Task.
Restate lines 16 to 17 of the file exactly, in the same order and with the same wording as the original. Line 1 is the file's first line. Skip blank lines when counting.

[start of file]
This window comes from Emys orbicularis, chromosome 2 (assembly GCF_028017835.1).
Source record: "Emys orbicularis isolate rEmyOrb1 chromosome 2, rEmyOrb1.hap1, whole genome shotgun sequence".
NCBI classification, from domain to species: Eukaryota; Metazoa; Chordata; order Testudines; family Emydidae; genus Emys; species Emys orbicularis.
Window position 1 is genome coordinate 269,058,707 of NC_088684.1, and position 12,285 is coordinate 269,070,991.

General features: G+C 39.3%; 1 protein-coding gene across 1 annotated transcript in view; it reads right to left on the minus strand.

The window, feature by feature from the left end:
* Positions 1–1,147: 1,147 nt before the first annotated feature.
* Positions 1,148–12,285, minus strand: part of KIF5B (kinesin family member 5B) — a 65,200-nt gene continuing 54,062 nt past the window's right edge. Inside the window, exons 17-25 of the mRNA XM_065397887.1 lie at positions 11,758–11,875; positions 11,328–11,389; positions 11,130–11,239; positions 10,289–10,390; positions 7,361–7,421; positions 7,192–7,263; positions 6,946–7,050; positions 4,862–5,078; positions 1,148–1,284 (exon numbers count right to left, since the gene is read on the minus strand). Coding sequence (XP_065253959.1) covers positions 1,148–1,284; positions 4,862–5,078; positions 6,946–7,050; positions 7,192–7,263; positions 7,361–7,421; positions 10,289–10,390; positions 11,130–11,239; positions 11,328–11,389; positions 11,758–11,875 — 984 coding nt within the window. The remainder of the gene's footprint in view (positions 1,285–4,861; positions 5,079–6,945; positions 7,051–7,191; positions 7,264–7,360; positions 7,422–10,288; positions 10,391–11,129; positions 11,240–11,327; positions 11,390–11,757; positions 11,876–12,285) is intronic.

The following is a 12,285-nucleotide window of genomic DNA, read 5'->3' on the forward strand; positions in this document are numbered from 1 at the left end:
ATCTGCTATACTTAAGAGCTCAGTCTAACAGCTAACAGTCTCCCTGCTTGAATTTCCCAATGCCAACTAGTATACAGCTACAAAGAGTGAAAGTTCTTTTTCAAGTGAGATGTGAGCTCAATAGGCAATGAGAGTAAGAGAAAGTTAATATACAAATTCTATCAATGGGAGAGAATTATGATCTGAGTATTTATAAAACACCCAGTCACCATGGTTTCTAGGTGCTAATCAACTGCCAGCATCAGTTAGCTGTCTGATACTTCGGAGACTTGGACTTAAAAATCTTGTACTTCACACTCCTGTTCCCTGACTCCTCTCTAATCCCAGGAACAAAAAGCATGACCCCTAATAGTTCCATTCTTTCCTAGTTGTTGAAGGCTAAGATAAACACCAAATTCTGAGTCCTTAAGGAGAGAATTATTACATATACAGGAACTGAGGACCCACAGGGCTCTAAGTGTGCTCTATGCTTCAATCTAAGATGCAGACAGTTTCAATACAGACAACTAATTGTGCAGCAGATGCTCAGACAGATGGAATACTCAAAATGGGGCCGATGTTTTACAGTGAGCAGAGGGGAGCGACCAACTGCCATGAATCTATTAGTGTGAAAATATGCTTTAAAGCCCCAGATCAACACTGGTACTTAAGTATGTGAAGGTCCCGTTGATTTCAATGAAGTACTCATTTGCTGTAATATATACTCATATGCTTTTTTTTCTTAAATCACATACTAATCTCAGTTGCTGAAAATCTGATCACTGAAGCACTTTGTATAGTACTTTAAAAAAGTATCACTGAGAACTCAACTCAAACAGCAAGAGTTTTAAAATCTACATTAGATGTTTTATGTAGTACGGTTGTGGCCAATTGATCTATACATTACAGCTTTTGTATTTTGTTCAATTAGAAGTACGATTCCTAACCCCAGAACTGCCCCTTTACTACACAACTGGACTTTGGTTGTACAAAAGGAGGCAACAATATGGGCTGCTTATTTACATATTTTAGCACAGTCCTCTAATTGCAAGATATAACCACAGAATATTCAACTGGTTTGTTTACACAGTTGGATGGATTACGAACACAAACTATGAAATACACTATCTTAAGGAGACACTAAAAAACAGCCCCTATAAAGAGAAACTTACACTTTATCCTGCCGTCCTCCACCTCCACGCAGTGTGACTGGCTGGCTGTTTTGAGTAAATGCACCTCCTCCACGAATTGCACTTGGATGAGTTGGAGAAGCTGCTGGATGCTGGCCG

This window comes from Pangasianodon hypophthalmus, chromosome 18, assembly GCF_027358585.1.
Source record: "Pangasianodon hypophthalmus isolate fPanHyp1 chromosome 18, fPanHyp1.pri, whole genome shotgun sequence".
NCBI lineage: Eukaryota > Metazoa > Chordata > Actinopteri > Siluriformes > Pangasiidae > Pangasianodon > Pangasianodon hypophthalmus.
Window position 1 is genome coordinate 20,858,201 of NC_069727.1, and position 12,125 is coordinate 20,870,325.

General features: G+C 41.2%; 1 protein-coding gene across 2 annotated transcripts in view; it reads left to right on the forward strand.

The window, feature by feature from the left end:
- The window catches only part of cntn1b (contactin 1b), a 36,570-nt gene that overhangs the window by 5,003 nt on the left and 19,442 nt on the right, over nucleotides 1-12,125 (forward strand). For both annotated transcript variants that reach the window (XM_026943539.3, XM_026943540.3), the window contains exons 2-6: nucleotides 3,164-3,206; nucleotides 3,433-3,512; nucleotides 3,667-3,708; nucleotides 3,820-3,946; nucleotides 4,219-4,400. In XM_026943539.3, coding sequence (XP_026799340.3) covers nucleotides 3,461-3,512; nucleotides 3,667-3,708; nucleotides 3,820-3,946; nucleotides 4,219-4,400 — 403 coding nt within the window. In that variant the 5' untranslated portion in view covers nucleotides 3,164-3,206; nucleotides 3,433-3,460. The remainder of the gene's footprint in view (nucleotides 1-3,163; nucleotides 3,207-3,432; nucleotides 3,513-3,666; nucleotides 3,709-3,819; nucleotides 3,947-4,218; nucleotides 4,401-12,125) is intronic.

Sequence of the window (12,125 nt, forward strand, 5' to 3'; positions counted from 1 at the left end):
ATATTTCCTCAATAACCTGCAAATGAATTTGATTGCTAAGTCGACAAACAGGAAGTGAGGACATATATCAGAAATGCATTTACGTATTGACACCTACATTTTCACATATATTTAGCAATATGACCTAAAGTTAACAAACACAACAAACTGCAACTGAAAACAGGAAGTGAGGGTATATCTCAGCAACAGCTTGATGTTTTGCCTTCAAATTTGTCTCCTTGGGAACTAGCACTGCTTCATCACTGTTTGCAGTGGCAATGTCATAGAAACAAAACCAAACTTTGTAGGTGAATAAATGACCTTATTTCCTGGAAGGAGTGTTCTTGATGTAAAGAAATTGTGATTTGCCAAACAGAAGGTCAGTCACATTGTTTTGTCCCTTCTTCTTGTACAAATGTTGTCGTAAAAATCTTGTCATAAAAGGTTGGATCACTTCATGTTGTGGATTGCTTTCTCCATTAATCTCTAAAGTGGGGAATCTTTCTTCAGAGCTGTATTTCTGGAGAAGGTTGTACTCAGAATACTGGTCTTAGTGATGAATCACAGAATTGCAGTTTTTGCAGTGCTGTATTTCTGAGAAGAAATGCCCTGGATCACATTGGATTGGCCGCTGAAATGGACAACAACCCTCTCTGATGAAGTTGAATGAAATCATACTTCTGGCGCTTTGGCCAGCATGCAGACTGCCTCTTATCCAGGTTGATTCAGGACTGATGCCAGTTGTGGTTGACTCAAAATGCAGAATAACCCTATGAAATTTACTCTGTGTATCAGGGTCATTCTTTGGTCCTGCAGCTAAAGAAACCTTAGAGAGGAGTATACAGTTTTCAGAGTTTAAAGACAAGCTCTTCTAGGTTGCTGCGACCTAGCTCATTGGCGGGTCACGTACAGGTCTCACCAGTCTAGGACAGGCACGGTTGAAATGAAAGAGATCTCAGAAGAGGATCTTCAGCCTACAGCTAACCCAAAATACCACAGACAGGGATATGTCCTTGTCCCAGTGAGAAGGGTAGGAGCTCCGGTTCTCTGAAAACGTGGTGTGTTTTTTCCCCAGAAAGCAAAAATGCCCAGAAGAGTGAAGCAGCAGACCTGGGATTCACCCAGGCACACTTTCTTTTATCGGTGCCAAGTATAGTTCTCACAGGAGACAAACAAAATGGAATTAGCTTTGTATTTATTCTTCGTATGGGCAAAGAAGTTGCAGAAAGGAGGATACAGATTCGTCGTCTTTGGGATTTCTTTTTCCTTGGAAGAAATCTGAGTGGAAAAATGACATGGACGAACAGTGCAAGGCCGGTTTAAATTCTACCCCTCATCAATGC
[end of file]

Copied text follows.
The window, feature by feature from the left end:
- The window catches only part of cntn1b (contactin 1b), a 36,570-nt gene that overhangs the window by 5,003 nt on the left and 19,442 nt on the right, over nucleotides 1-12,125 (forward strand). For both annotated transcript variants that reach the window (XM_026943539.3, XM_026943540.3), the window contains exons 2-6: nucleotides 3,164-3,206; nucleotides 3,433-3,512; nucleotides 3,667-3,708; nucleotides 3,820-3,946; nucleotides 4,219-4,400. In XM_026943539.3, coding sequence (XP_026799340.3) covers nucleotides 3,461-3,512; nucleotides 3,667-3,708; nucleotides 3,820-3,946; nucleotides 4,219-4,400 — 403 coding nt within the window. In that variant the 5' untranslated portion in view covers nucleotides 3,164-3,206; nucleotides 3,433-3,460. The remainder of the gene's footprint in view (nucleotides 1-3,163; nucleotides 3,207-3,432; nucleotides 3,513-3,666; nucleotides 3,709-3,819; nucleotides 3,947-4,218; nucleotides 4,401-12,125) is intronic.